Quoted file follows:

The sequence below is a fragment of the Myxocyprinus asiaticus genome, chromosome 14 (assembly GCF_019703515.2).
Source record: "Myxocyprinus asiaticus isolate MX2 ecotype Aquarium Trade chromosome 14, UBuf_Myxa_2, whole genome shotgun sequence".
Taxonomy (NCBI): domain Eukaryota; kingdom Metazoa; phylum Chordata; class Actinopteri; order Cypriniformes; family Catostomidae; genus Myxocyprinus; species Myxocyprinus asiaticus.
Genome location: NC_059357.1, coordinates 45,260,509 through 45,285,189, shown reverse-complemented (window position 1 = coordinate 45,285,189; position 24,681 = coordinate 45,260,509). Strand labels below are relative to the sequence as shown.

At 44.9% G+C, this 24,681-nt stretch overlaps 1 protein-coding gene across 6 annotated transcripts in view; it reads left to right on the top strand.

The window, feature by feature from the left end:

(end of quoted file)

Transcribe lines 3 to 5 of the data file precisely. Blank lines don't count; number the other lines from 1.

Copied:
Taxonomy (NCBI): domain Eukaryota; kingdom Metazoa; phylum Chordata; class Actinopteri; order Cypriniformes; family Catostomidae; genus Myxocyprinus; species Myxocyprinus asiaticus.
Genome location: NC_059357.1, coordinates 45,260,509 through 45,285,189, shown reverse-complemented (window position 1 = coordinate 45,285,189; position 24,681 = coordinate 45,260,509). Strand labels below are relative to the sequence as shown.

At 44.9% G+C, this 24,681-nt stretch overlaps 1 protein-coding gene across 6 annotated transcripts in view; it reads left to right on the top strand.